A ride in the night

It is summer over here. The nights are long and bright. It is the perfect time to ride around on a bicycle and just feel the warmth of the summer night embracing you. No need for a tweed jacket or an cap. Besides soon it is winter and we all need studs on the tires not to slip and slide along the streets on all snow and ice. But that is not the case now. No, only the breeze and I on the road.
But after riding for a bit I noticed some strange sounds from the rear of the bicycle. A sort of squeaking and rattling. It turned out that I need to adjust the rear wheel, the hub has become a little un-tight after all rides I have made this year. It is an easy fix, and a sign of usage so nothing to be concerned about. Old bicycles are like old cars and motorcycles, it is an need of constant maintenance, tightening, adjusting and fixing.
If you got the tools and the know-how it is not a big deal.

So now I got plans for the weekend, repairing and adjusting an old bicycle. A nice weekend!
The question is, should I clean it too? I have not done anything to it since I got it. It still have dirt on the mudguards since the previous owner used it. The previous owner was an elderly gentleman how really was strict with things. It was really interesting to look over the bicycle the first time. The owners little personal things and ideas are clearly visible. I tried to keep so much of the original as possible. Let me explain.

The bicycle in question is an Swedish made Hermes, made in the town of Uppsala. It is made about 1956, at least that is what the rear hub says (German made Torpedo). The bicycle over all is in fairly good condition. All parts are there, they are used and fixed along the way but not abused. The frame has been repainted in some sort of rustproof colour at some point in time. The bicycle has been used daily for a long period of time, standing outside in all weathers. The handlebars is rusty, the original grips where missing and replaced with typical 1970’s plastic grips. The stand was broken and was held in place with a piece of string. In the late 1950’s there was a law in Sweden that said all bicycles must have a rear light. This one have an after market tail light mounted, with the typical “let us make this work” cable montage. That includes lots and lots of electrical tape. The glass on the head light was broken. But the tires where good and kept the air good.

First thing I did was to take a look at the stand. I guessed it was the spring that holds the stand in place where either gone or broken. Sure enough, it was broken. So I simply extended the spring one loop more, adjusted it with a pair of pliers. Removed the string that hold the stand in place. That was fixed. The broken headlight glass, well I had a replacement. Fixed. The headlight brand is Robo and was mounted with a Robo dynamo, they still work perfect. The electrical cord that was hanging around on the frame to the rear light. Removed and saved. Now it looks better, cleaner. Still need to remove the rear light casing and all the traces of the tape. The wheels where turning fine. It seemed to work just fine. The bell on the handlebar is an original “pearl” Swedish invention, they use to be loose and rattle. Not this one works perfect.Last thing I did was to remove the plastic grips. They came of easily only to show that the ends of the handlebar was badly rusted. I removed the rust as well as I could. In my drawer with old parts I had a pair of original grips, the kind that sits with two studs/nails and one screw. Amazing that a pair a grips can do such a huge change. Now, even in the used condition, the bicycle looks much more original and vintage. It is just having polished shoes. You can be dressed in top hat and tails, but if your shoes are dirty it makes a sloppy appearance. If you have polished shoes and regular pants, the look improves plenty. A small trick we learned in the military. Back to the bicycle.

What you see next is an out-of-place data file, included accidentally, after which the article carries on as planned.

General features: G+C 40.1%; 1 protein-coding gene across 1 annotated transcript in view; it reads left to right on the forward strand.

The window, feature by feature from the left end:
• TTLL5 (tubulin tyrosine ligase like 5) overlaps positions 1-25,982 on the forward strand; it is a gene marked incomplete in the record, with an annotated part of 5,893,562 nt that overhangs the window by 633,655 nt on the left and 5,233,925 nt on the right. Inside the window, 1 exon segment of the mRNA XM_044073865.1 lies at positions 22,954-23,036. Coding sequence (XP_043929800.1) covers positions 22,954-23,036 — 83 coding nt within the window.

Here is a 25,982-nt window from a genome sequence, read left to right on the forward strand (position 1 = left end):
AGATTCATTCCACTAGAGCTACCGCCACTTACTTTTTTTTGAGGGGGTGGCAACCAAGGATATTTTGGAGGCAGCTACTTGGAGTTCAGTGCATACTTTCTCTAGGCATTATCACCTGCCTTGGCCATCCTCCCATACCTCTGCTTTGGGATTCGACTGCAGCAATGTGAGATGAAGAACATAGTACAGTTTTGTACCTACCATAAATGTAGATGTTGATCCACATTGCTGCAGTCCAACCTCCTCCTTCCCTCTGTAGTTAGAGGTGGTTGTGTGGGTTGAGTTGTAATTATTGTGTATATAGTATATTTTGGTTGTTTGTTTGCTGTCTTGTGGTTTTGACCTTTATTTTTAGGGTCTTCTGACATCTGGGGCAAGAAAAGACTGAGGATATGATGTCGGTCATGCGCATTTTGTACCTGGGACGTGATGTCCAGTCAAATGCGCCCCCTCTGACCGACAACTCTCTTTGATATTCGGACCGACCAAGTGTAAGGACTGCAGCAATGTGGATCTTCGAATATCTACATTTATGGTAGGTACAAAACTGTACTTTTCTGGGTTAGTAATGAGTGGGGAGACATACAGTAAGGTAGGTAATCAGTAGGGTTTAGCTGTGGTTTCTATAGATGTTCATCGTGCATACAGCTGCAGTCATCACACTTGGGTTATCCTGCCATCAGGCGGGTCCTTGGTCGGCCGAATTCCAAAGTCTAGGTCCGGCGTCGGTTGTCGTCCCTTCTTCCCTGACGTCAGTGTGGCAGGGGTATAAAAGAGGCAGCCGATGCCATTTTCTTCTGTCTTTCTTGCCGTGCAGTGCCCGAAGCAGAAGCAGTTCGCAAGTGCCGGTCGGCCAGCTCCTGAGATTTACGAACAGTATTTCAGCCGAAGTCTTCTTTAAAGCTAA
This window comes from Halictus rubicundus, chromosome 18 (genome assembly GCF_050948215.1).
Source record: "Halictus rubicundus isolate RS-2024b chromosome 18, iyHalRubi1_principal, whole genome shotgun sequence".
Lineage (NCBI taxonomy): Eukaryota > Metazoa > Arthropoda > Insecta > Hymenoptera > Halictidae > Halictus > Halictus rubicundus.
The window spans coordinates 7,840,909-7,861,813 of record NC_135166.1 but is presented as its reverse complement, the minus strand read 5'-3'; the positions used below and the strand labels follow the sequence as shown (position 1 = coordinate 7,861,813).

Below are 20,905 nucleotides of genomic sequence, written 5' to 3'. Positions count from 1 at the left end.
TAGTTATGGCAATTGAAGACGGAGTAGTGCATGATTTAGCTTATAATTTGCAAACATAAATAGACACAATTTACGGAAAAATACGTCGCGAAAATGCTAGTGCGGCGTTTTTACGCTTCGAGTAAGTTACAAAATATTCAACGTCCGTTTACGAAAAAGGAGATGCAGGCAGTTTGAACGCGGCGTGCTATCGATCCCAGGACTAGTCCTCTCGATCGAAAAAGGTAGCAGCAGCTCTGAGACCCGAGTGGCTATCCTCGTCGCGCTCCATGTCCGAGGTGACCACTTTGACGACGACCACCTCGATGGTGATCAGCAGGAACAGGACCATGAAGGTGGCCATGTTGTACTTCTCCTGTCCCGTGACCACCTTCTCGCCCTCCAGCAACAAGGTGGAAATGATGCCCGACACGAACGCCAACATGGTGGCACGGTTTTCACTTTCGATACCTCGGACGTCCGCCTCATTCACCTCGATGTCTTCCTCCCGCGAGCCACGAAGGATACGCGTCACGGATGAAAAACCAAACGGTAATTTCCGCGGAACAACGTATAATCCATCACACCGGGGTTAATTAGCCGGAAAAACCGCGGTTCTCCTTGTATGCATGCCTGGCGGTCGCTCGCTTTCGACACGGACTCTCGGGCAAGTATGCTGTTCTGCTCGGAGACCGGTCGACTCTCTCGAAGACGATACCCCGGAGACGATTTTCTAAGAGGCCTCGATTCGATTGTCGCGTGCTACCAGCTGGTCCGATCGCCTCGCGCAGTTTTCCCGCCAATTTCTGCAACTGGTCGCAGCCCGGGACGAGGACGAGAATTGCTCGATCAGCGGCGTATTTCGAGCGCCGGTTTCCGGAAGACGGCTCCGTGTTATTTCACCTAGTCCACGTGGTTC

After fixing all the small things I decided to take it for a spin. What a nice ride it was, quick and smooth. But suddenly a girl on a bicycle on the road appeared in front of me. I applied the breaks to lower my speed not to crash in to her. I applied the breaks! THE BREAKS!!! BREAAAAK!

The old bicycle had no breaks. It had been standing so long that the break in the rear hub was not in so good shape. It all turned out well, a couple of hard cranks of breaking. The break slowly started to work again. It is at 50% strength now. No need for more actually, you have to plan the ride more now. Besides you are not supposed to ride full speed into crossings and so on.

I am thinking of tearing it down in to small pieces and having an professional painter refinish the frame. Perhaps paint it black, an black frame with chrome details. What a looker! Hunting down parts to replace all parts that are rusted and so on, it is a fun detective work. It could be a really great looking bicycle after that. But on the other hand, it is in a good shape as now. It is only in need of some road service. I will fix the rattling rear hub and change the saddle (the original one is a bit to squeaky). After all I have an old Brooks B67 saddle in the drawer for bicycle parts.

Riding a vintage bicycle is a ride of style, not speed. While riding along in the summer night, there is no rush at all. You can always stop and take a photo.


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